R.E.M., in Retrospect

With R.E.M. at the BBC, the band culls together 104 songs for a vast and slightly dizzying retrospective.

R.E.M. in 1987 (Chris Carroll / Getty)

Elitist hipster-critic types always prefer the early stuff, the blurry, spiky, private-passion stuff, but I’m going to say it anyway: For all the grave emotional eloquence of their maturity, and the great feats of artist-to-audience heart connection that they achieved with songs like “Everybody Hurts” and “Losing My Religion,” it’s primitive R.E.M. that we’re missing most keenly today—the first three albums, the first four or five years, before the masses got a sniff of their angular jangle.

The mainstreaming of R.E.M. (which started, roughly, with 1986’s Lifes Rich Pageant) was triumphant; they broadened, they adapted, they stepped up, they opened their arms. They did everything art is supposed to do when it meets the world and consents to be changed by it. From blanket rock to stadium rock, with no loss of vision. But Murmur, Reckoning, Fables of the Reconstruction, those days and nights of subliminal lyrics and ragged Byrdsian chime, when Michael Stipe was an antic, entranced new-wave dancer in hobo shoes, clutching at the cuffs of his too-long sleeves, and his voice sounded like something coming out of a split tree—that’s the music, those are the images, as we sweat today under a tyranny of obviousness, that ring and resonate with the poignancy of a lost America.

The occasion for these ruminations? The release this month of R.E.M. at the BBC: a 104-song anthology of material recorded in England from 1984 to 2008, nearly the entire span of the band’s career. (R.E.M. formed in 1980 and dissolved without fuss in 2011.) Featuring radio sessions plugged and unplugged and broadcasts from stinky clubs, church halls, clanging cement bowls, and days-long rock festivals, it functions as both a live album (or several live albums) and a vast and slightly dizzying retrospective. All the band’s epochs are represented, from a performance of “Radio Free Europe” (the debut single, still mysteriously and illegibly stirring, like the national anthem of the place between waking and sleeping), to the mid-period majesty of “Finest Worksong” (R.E.M. in their alt-rock pomp), to the global knockout of “Everybody Hurts,” to the more diffuse energies of the later work. (If that sounds euphemistic, it is: The five albums R.E.M. made after the departure of the drummer Bill Berry in 1997 have, for me, a glittering and insubstantial pallor.) Completists will be tickled: If you need five live versions of “Man on the Moon,” here they are. It’s a wonderful song, a species of dadaist lullaby, rotating strangely and serenely around the wrestling career of Andy Kaufman and including the lovely Wallace Stevens–y line “Here’s a truck stop instead of St. Peter’s,” but maybe three versions are enough.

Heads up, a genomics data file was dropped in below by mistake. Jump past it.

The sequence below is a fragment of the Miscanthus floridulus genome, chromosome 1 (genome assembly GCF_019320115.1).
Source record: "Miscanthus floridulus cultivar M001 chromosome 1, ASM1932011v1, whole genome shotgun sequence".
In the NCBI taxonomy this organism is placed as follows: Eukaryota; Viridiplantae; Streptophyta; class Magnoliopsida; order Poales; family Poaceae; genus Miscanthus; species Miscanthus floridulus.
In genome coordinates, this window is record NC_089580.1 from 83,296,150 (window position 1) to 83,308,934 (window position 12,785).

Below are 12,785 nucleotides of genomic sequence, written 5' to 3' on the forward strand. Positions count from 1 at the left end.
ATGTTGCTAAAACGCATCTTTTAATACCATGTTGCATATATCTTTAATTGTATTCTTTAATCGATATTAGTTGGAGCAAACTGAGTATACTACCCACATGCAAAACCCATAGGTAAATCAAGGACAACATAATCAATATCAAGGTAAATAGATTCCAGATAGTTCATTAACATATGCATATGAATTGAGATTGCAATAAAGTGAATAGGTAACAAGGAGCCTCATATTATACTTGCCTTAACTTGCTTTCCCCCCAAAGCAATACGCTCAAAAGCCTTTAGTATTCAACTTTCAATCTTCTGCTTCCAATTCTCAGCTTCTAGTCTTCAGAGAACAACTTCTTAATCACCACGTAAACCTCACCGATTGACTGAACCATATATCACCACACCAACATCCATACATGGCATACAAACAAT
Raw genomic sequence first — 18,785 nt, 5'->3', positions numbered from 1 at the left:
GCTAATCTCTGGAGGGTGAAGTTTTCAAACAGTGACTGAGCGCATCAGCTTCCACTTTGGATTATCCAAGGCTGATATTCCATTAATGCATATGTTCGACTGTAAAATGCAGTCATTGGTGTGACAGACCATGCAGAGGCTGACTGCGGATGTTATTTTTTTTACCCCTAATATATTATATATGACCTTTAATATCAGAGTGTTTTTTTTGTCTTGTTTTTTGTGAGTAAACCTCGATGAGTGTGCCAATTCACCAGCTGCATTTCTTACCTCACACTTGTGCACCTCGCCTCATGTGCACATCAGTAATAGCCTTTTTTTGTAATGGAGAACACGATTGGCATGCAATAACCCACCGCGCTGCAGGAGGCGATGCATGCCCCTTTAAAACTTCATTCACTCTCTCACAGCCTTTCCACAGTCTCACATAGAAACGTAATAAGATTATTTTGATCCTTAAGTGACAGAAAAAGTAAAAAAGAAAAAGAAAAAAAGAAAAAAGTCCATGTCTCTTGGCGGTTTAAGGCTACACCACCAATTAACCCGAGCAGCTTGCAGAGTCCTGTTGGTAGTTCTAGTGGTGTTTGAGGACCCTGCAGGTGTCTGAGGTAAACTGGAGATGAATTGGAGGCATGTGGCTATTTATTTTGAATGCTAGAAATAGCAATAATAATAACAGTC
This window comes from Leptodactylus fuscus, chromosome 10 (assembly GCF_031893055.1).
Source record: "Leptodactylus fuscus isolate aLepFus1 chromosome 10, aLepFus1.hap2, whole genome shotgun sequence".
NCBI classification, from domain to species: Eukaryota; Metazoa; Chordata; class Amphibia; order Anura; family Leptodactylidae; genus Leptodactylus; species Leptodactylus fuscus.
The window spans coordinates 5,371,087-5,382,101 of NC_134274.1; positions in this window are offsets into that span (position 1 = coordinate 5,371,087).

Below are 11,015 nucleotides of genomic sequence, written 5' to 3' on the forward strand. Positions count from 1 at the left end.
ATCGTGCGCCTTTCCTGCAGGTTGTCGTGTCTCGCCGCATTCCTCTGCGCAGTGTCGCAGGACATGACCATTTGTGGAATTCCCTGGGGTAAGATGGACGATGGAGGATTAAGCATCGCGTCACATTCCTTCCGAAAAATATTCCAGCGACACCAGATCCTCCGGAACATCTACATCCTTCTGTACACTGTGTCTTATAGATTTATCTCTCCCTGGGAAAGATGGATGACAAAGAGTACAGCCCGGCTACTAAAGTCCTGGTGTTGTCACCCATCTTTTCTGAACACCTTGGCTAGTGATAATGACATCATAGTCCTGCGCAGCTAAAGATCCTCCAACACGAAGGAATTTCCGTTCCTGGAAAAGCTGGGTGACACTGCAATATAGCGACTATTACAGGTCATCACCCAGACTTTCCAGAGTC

The centerpiece, though—the core of this massive set—is a show recorded at Nottingham’s Rock City in 1984. “Hi! Pete Drummond here!” booms the DJ with horrendous joviality, introducing “those boys from Athens, Georgia!” Then it’s early R.E.M. in excelsis: seething momentum, cascading guitar arpeggios, power-pop punch in the arrangements, and words that have the intermittent uncanny lucidity of sleep talk (“These rivers of suggestion are driving me away”). It’s impossible to put this next to, for example, the wheezily rustic version of “World Leader Pretend” from 1991, with its clunky bongos and grown-up lyrics—“I’ve a rich understanding of my finest defenses”—and not conclude that there has been a slowdown or a dilution of force. Energy changes, of course: They couldn’t play this fast and, with this special kind of muscular modesty, forever. And slow can be beautiful—the cello-haunted masterpiece Automatic for the People was still to come. But the band onstage at Rock City seems to be in possession of secrets, personal and historical. “Not everyone can carry the weight of the world,” groans Stipe, compassionate wood-wizard, in “Talk About the Passion.” And then, like an omen, the tolling guitar line and foreboding Americana of “Driver 8”: “And the train conductor says / … / Driver 8, take a break / We’ve been on this shift too long / … / Driver 8, take a break / We can reach our destination / But we’re still a ways away.”